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Hybrid Multi-cloud: Why IT Coexistence Strategy Prevails

The original concept of 'Hybrid Cloud' service deployment now seems outdated. In practice, few enterprise IT organizations have embraced private cloud models. And, even fewer will modernize their legacy non-cloud IT applications or the systems where they reside in the corporate data center.

That said, new IT infrastructure investment continues to shift as more leaders execute their digital transformation plans. Many enterprise CIOs and CTOs prefer to develop customer-facing applications within public cloud environments, and then connect those Web services to apps and data that reside on legacy systems within their on-premises data center. The vendor impact is apparent.

Vendor revenue from sales of IT infrastructure products (server, enterprise storage, and Ethernet switch) for cloud environments -- including public and private cloud -- increased 2.2 percent in the first quarter of 2020 (1Q20) while investments in traditional, non-cloud, infrastructure declined 16.3 percent year-over-year, according to the latest market study by International Data Corporation (IDC).

Cloud IT Infrastructure Market Development

The economic impact of COVID-19 pandemic was a major factor in the first quarter. Widespread lockdowns across the world and staged reopening of economies triggered increased demand for cloud-based services that fueled procurement of server, storage, and networking infrastructure utilized by public cloud service providers.

As a result, the public cloud was the only deployment segment escaping year-over-year declines in 1Q20 reaching $10.1 billion in spending on IT infrastructure at 6.4 percent year-over-year growth. In contrast, spending on private cloud infrastructure declined 6.3 percent year-over-year in 1Q to $4.4 billion.

IDC expects that the pace set in the first quarter will continue through the rest of the year as cloud service adoption continues to get an additional boost driven by demand for more efficient and resilient infrastructure deployment.


For the full year, investments in cloud IT infrastructure will surpass spending on non-cloud infrastructure and reach $69.5 billion or 54.2 percent of the overall IT infrastructure spend.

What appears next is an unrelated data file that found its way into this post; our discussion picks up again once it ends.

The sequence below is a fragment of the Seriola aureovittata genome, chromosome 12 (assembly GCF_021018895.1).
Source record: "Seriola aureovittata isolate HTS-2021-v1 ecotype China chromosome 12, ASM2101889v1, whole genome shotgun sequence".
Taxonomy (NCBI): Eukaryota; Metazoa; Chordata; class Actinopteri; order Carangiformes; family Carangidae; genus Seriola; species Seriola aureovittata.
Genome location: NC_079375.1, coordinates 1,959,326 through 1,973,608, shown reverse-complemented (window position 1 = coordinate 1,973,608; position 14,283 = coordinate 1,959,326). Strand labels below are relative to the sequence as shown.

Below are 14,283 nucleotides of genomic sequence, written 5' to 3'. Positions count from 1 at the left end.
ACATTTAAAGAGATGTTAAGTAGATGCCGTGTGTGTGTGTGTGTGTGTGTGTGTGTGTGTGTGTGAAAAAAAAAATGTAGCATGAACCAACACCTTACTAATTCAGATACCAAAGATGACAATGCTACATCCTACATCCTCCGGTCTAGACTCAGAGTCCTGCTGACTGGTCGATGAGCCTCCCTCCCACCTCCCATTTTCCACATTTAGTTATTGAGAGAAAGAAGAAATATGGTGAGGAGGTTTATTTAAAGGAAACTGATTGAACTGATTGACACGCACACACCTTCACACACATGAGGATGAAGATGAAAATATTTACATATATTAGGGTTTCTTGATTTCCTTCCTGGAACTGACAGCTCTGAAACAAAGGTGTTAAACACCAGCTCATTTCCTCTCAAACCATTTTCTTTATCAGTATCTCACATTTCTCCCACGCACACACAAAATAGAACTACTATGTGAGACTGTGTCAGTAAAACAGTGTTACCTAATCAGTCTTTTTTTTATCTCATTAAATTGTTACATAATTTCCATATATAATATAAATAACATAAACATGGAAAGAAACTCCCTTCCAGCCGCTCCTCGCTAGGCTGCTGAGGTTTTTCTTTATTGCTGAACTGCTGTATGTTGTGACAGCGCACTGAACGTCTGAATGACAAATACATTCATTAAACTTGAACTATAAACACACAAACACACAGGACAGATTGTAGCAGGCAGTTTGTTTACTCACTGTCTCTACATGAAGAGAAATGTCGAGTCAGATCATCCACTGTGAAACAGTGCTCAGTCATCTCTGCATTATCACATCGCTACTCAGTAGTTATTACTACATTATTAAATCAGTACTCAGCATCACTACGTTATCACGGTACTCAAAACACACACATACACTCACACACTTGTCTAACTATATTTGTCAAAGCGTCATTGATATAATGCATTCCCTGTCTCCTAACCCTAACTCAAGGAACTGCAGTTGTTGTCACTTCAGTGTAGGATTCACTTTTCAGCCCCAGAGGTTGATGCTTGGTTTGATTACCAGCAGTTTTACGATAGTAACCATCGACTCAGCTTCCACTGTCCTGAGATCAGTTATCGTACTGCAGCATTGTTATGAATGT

Spending on private cloud infrastructure is expected to recover during the year and will compensate for the first quarter declines, leading to a modest 1.1 percent growth for the full year.

Spending on public cloud infrastructure will grow 5.7 percent and will reach $47.7 billion representing 68.6 percent of the total cloud infrastructure spend.

According to the IDC assessment, the disparity in 2020 infrastructure spending dynamics for cloud and non-cloud environments will ripple through all three IT infrastructure domains -- Ethernet switches, server compute, and storage platforms.

Within cloud deployment environments, compute platforms will remain the largest category of spending on cloud IT infrastructure at $36.2 billion, while storage platforms will be the fastest-growing segment with spending increasing 8.1 percent to $24.9 billion. The Ethernet switch segment will grow at 3.7 percent year-over-year.

At the regional level, year-over-year changes in vendor revenues in the cloud IT Infrastructure segment varied significantly during 1Q20, ranging from 21 percent growth in China to a decline of 12.1 percent in Western Europe.

Outlook for Cloud IT Infrastructure Investment

Long term, IDC expects spending on cloud IT infrastructure to grow at a five-year compound annual growth rate (CAGR) of 9.6 percent, reaching $105.6 billion in 2024 and accounting for 62.8 percent of total IT infrastructure spend.

Public cloud data centers will account for 67.4 percent of this amount, growing at a 9.5 percent CAGR. Spending on private cloud infrastructure will grow at a CAGR of 9.8 percent. Spending on non-cloud IT infrastructure will rebound somewhat in 2020 but will continue declining with a five-year CAGR of -1.6 percent.

Given the current trends, the opportunities for adapting legacy software applications via modernization and refactoring -- enabled by transformation into cloud services and/or container-based microservices -- must be carefully considered. Existing IT workloads rarely migrate fully to cloud service equivalents. Instead, new cloud-native apps can tap into the resources on legacy systems via RESTful APIs.

Furthermore, mature workloads infrequently move from one public cloud service provider to another. The term 'Multi-cloud' more often means the selection of independent purpose-built cloud services that remain with the best-fit hyperscale service provider. Working together, these clusters of independent services coexist with each other, but without significant integration. Why? By design, the cloud service environment is loosely-coupled. That's why an open IT architecture is an advantage.

The most effective 'well-architected framework' is open, to enable customer choice. I believe that savvy leaders will perform a detailed analysis to fully comprehend the business value and operational cost of maintaining legacy systems, versus the expense of public cloud service subscriptions. Both IT delivery models have benefits. Plus, both models can be enhanced by a progressive DevOps growth mindset.

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